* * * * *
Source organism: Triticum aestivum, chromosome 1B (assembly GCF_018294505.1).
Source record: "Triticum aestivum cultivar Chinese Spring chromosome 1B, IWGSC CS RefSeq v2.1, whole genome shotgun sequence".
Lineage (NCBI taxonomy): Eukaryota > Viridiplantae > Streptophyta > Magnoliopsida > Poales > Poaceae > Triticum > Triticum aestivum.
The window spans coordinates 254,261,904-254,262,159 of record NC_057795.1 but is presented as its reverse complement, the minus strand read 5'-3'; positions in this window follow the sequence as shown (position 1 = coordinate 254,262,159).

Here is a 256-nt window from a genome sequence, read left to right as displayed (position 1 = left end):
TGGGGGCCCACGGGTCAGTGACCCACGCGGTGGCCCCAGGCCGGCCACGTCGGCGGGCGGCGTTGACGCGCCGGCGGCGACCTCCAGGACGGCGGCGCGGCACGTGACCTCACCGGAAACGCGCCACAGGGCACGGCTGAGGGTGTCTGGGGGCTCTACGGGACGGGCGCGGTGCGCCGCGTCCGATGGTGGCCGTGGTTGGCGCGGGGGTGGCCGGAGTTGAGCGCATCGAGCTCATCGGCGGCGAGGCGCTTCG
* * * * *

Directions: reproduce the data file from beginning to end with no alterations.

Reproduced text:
Source organism: Triticum aestivum, chromosome 1B (assembly GCF_018294505.1).
Source record: "Triticum aestivum cultivar Chinese Spring chromosome 1B, IWGSC CS RefSeq v2.1, whole genome shotgun sequence".
Lineage (NCBI taxonomy): Eukaryota > Viridiplantae > Streptophyta > Magnoliopsida > Poales > Poaceae > Triticum > Triticum aestivum.
The window spans coordinates 254,261,904-254,262,159 of record NC_057795.1 but is presented as its reverse complement, the minus strand read 5'-3'; positions in this window follow the sequence as shown (position 1 = coordinate 254,262,159).

Here is a 256-nt window from a genome sequence, read left to right as displayed (position 1 = left end):
TGGGGGCCCACGGGTCAGTGACCCACGCGGTGGCCCCAGGCCGGCCACGTCGGCGGGCGGCGTTGACGCGCCGGCGGCGACCTCCAGGACGGCGGCGCGGCACGTGACCTCACCGGAAACGCGCCACAGGGCACGGCTGAGGGTGTCTGGGGGCTCTACGGGACGGGCGCGGTGCGCCGCGTCCGATGGTGGCCGTGGTTGGCGCGGGGGTGGCCGGAGTTGAGCGCATCGAGCTCATCGGCGGCGAGGCGCTTCG